as this one. The Newton-Raphson method has been used in SUBROUTINE CWFF.

This method uses knowledge of the first derivative of the function to find the

solution. A description of the method can be found in nearly any reference on

numerical methods, such as Forsythe et al. (1977).

To use the Newton-Raphson method to solve the implicit Colebrook-White

equation, an initial estimate of the *f *value is needed. An explicit equation for the

friction factor *f *can be used for this. The explicit equation does not need to be

extremely accurate to yield a suitable first estimate. The equation given by Wood

(1966) is a good explicit relationship for turbulent flow and can be used. Wood's

equation is

(

)

0.44

1.62*RR*0.134

0.225

+ 0.53 *RR *+ 88 *RR*

.

(A-18)

/ *Re*

To calculate the friction factor using either eq A17 or A18 requires that we know

the Reynolds number *Re *and the relative roughness *RR*. To calculate these param-

eters, we need to specify the fluid density and dynamic viscosity as well as the pipe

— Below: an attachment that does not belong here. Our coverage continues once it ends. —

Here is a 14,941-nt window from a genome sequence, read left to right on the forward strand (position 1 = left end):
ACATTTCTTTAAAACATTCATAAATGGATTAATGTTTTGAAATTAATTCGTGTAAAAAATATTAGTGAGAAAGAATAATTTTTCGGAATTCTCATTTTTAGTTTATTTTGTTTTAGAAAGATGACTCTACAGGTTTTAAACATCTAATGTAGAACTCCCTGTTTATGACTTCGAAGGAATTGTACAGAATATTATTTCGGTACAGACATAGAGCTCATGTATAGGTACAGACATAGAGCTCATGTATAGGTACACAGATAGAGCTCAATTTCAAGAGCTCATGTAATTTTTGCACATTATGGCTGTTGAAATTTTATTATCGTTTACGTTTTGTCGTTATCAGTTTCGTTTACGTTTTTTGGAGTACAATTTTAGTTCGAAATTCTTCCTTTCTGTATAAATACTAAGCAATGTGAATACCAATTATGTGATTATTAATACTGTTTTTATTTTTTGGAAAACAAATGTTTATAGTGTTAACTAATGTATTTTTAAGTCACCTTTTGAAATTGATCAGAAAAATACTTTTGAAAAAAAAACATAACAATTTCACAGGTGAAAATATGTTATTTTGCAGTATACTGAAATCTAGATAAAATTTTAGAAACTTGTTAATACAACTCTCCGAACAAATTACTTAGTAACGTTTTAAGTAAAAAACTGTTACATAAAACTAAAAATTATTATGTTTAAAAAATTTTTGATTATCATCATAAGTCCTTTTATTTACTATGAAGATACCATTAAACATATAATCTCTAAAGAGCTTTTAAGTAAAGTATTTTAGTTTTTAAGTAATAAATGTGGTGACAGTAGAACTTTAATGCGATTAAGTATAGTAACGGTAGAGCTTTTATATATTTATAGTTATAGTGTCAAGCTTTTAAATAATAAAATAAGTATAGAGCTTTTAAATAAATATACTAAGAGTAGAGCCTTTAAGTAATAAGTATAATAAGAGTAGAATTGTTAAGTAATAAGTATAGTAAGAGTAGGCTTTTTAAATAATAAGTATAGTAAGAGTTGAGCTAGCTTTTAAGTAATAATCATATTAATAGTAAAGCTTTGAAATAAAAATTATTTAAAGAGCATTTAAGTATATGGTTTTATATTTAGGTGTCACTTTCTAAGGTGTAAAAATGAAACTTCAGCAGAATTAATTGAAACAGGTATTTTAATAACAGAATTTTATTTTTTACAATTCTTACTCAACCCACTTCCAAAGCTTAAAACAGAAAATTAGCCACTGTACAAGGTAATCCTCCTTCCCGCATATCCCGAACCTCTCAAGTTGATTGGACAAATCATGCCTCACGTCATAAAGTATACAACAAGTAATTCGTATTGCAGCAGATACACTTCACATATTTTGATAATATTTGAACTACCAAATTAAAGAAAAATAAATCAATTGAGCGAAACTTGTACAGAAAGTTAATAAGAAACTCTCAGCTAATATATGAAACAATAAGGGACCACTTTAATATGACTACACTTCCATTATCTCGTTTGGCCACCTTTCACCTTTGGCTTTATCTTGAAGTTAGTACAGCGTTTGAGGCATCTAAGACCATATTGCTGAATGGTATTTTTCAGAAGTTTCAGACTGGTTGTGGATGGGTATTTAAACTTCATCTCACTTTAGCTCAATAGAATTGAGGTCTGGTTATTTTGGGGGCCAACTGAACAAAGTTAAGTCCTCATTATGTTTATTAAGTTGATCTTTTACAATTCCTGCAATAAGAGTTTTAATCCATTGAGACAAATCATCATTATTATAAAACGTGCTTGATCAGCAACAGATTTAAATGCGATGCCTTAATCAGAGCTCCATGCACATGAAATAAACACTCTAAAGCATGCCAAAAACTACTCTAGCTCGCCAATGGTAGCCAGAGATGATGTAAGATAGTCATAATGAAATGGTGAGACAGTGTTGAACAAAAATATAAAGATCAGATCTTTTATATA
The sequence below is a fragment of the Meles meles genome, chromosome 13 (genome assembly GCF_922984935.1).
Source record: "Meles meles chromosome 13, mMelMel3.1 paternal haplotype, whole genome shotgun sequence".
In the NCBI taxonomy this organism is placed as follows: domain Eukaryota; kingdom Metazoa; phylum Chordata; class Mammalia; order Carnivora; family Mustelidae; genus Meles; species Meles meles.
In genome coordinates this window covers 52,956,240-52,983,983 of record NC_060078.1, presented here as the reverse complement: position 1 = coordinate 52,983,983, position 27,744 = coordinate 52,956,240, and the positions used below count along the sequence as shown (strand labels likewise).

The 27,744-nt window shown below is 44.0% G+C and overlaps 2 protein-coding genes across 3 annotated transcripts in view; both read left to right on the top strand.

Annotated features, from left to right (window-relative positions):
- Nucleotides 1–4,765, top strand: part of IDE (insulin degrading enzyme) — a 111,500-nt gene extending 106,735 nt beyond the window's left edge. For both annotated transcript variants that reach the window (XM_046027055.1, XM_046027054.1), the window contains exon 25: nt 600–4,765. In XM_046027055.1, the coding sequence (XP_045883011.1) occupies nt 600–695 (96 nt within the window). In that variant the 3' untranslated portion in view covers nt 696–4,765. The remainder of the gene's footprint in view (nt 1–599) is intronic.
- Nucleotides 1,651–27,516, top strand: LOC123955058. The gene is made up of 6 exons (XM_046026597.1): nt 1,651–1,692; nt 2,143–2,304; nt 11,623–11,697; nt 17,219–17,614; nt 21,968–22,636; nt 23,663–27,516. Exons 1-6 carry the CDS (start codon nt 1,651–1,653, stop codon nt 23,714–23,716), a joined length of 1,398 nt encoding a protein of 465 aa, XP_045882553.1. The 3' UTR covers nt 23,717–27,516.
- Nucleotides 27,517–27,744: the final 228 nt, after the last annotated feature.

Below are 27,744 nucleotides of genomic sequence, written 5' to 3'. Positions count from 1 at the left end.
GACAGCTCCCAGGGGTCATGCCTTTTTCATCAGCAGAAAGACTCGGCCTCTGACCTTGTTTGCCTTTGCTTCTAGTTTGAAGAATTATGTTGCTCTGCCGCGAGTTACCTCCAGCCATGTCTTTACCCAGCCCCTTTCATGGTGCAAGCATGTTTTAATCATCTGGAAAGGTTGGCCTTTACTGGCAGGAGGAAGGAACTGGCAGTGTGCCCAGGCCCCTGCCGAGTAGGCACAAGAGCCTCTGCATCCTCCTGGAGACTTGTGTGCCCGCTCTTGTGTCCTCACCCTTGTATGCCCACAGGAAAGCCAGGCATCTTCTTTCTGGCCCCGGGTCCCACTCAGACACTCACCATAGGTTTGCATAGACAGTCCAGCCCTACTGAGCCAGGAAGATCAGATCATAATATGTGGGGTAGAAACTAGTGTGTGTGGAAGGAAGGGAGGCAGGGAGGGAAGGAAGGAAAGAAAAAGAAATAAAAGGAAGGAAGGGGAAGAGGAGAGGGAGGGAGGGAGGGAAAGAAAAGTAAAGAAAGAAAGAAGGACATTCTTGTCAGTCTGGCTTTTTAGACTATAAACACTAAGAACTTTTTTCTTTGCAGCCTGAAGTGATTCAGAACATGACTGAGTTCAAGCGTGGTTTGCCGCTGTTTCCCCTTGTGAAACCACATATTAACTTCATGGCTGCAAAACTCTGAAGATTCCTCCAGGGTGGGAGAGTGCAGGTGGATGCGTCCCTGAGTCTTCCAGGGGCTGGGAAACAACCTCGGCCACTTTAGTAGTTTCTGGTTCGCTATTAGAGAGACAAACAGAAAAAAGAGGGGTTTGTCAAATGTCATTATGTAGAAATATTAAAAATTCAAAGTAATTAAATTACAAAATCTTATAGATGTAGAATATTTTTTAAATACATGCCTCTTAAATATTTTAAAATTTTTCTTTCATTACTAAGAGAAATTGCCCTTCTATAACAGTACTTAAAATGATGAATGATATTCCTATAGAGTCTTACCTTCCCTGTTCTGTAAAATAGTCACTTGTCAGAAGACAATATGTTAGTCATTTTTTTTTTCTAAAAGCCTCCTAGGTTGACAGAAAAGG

diameter and absolute roughness and the flow velocity. The fluid properties are a

function of the temperature of the fluid and to a lesser extent its pressure as well.

Here, we will assume that the fluid is at its saturation pressure for the temperature

specified. Two FORTRAN subroutines were written to determine the fluid proper-

ties. The first, SUBROUTINE SATLN, calculates the saturation pressure for water

given the temperature. The second, SUBROUTINE WTRTBL, calculates the density

and dynamic viscosity given the temperature and pressure. The main program

FFCONST and each of the subroutines mentioned above are included in Appendix

B.

Using the program FFCONST, a number of the constants *a, b *and *c *were

determined for several sets of parameters. Table A1 summarizes the results. In each

of the examples of Table A1 the absolute roughness of the pipe was taken as 4.6

105 m.

82

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